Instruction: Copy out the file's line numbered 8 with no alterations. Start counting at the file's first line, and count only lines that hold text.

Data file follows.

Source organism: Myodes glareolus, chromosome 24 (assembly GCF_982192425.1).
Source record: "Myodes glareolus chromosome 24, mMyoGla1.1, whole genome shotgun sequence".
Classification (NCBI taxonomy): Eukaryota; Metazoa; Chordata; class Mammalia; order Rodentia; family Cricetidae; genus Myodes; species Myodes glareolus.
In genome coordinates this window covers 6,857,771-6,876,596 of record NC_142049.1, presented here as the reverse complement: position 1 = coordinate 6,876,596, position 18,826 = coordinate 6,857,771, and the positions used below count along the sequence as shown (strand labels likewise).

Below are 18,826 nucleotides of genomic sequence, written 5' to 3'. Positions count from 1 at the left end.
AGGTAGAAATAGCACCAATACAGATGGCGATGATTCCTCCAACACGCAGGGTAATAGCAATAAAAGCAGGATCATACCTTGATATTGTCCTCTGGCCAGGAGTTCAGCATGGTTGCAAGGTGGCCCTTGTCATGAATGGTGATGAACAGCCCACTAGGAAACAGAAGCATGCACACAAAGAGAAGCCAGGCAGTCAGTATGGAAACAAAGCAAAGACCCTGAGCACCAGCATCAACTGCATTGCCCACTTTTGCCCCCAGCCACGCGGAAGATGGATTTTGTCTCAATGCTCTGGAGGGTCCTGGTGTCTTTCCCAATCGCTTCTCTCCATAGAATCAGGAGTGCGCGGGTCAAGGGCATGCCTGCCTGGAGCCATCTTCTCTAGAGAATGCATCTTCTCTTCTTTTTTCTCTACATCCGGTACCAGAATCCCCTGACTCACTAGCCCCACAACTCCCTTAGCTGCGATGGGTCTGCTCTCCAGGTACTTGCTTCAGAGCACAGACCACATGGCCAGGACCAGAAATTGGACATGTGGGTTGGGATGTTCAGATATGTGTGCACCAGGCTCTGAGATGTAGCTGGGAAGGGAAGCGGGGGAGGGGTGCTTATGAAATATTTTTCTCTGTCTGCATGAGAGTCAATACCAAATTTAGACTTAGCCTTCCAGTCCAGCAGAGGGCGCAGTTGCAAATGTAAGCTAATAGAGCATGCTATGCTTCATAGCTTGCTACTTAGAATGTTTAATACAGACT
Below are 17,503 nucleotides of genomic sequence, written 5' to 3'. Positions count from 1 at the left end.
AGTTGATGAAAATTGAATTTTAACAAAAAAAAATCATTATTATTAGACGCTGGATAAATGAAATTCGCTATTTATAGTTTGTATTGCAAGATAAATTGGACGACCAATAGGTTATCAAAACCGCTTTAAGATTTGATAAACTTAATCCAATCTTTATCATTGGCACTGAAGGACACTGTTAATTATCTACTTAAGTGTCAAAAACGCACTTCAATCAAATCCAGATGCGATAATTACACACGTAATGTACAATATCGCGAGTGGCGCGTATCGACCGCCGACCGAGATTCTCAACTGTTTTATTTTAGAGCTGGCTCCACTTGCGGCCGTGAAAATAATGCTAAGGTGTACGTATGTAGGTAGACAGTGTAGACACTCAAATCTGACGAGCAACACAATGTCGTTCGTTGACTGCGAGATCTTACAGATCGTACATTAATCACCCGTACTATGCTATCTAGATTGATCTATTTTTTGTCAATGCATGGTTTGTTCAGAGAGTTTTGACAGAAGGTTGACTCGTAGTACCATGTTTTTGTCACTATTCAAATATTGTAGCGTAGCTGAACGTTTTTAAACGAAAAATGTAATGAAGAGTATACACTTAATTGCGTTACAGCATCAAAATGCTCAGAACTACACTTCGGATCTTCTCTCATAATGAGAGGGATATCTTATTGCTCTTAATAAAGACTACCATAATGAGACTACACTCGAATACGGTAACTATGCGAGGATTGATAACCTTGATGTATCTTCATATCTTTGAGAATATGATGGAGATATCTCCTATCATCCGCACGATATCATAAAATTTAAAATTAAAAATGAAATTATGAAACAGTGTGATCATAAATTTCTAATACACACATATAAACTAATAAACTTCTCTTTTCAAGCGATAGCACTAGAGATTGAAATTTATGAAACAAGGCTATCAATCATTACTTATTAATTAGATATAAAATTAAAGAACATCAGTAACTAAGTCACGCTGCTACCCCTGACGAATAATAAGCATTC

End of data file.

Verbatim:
AGTTGATGAAAATTGAATTTTAACAAAAAAAAATCATTATTATTAGACGCTGGATAAATGAAATTCGCTATTTATAGTTTGTATTGCAAGATAAATTGGACGACCAATAGGTTATCAAAACCGCTTTAAGATTTGATAAACTTAATCCAATCTTTATCATTGGCACTGAAGGACACTGTTAATTATCTACTTAAGTGTCAAAAACGCACTTCAATCAAATCCAGATGCGATAATTACACACGTAATGTACAATATCGCGAGTGGCGCGTATCGACCGCCGACCGAGATTCTCAACTGTTTTATTTTAGAGCTGGCTCCACTTGCGGCCGTGAAAATAATGCTAAGGTGTACGTATGTAGGTAGACAGTGTAGACACTCAAATCTGACGAGCAACACAATGTCGTTCGTTGACTGCGAGATCTTACAGATCGTACATTAATCACCCGTACTATGCTATCTAGATTGATCTATTTTTTGTCAATGCATGGTTTGTTCAGAGAGTTTTGACAGAAGGTTGACTCGTAGTACCATGTTTTTGTCACTATTCAAATATTGTAGCGTAGCTGAACGTTTTTAAACGAAAAATGTAATGAAGAGTATACACTTAATTGCGTTACAGCATCAAAATGCTCAGAACTACACTTCGGATCTTCTCTCATAATGAGAGGGATATCTTATTGCTCTTAATAAAGACTACCATAATGAGACTACACTCGAATACGGTAACTATGCGAGGATTGATAACCTTGATGTATCTTCATATCTTTGAGAATATGATGGAGATATCTCCTATCATCCGCACGATATCATAAAATTTAAAATTAAAAATGAAATTATGAAACAGTGTGATCATAAATTTCTAATACACACATATAAACTAATAAACTTCTCTTTTCAAGCGATAGCACTAGAGATTGAAATTTATGAAACAAGGCTATCAATCATTACTTATTAATTAGATATAAAATTAAAGAACATCAGTAACTAAGTCACGCTGCTACCCCTGACGAATAATAAGCATTC